Assistant Professor Santiago Gallino Wins Applied Research Competition

Santiago Gallino was named winner of the Production and Operations Management Society’s Applied Research Challenge.

Tuck assistant professor Santiago Gallino and co-authors David Bell of the Wharton School of Business and Antonio Moreno of the Kellogg School of Management were recently named winners of the inaugural Production and Operations Management Society’s POMS Applied Research Challenge.

The researchers were recognized for their paper, “Inventory Showrooms and Customer Migration in Omni-channel Retail: The Effect of Product Information,” which was reviewed by both a panel of academics and one comprised of practitioners, and presented at the 2014 POMS Annual Meeting Conference in Atlanta, Ga.

In the paper, Gallino and his co-authors show that in today’s world of multiple shopping avenues, customers self-select by how much they need to physically sample products before they buy them. Customers with a low need to physically touch or feel their purchases are most likely to prefer shopping online, while those with a higher need to do so might choose to visit a brick-and-mortar store.

The success of online U.S. eyewear retailer Warby Parker offers invaluable insight into the importance of ensuring both online and offline channels are maximized, the researchers say. Warby Parker initially gave customers the option to buy online or participate in a home-sampling program, where they would receive five pairs of eyeglass frames to test and then return after completing their purchase online.

The company then introduced display-only showrooms where customers could physically inspect the entire Warby Parker line before going online to make their purchases, an innovation that increased overall demand for the products and decreased the number of online returns. This suggests that both high-touch and low-touch customers were able to self-select and were thus happier with their shopping options.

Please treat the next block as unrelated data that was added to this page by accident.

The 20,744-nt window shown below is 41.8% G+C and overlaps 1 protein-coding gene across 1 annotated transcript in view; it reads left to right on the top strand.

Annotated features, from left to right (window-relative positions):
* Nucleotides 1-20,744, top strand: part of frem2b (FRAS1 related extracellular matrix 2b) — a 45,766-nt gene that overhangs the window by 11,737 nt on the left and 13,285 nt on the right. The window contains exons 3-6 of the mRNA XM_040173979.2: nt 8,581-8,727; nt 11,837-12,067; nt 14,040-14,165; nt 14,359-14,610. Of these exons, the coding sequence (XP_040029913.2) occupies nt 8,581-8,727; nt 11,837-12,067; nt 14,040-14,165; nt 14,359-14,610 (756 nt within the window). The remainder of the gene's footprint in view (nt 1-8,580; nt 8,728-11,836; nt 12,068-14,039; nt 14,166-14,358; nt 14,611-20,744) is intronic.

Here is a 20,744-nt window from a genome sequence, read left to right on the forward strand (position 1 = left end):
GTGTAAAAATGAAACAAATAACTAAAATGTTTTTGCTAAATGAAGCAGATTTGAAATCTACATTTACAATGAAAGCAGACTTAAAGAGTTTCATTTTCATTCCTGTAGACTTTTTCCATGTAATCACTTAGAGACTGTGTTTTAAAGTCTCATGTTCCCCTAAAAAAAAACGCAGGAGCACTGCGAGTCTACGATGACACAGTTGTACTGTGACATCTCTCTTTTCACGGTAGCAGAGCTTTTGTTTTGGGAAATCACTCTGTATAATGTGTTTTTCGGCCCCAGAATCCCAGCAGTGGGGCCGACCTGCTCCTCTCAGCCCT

“My co-authors and I are really proud of this project and how it’s so connected to what’s going on in retailing now—managers are finding it useful and cool,” Gallino said. “Being the first winners means so much to us too, because the competition itself is so aligned with POM’s mission of bringing academics and practitioners together.”

Competition chair Felipe Caro, an associate professor at UCLA’s Anderson School of Management, said the paper took top honors because of the exceptional quality of its “financial benefit; scalability to other industries and domains; managerial usability; and elegance, clarity, and depth of insight.”

Launched in October 2012, the competition aims to encourage both faculty and student members of POMS to conduct rigorous, relevant, and innovative applied research. All three finalist teams will publish an extended abstract of their work in the POM journal, with the winning team receiving a $2,000 honorarium.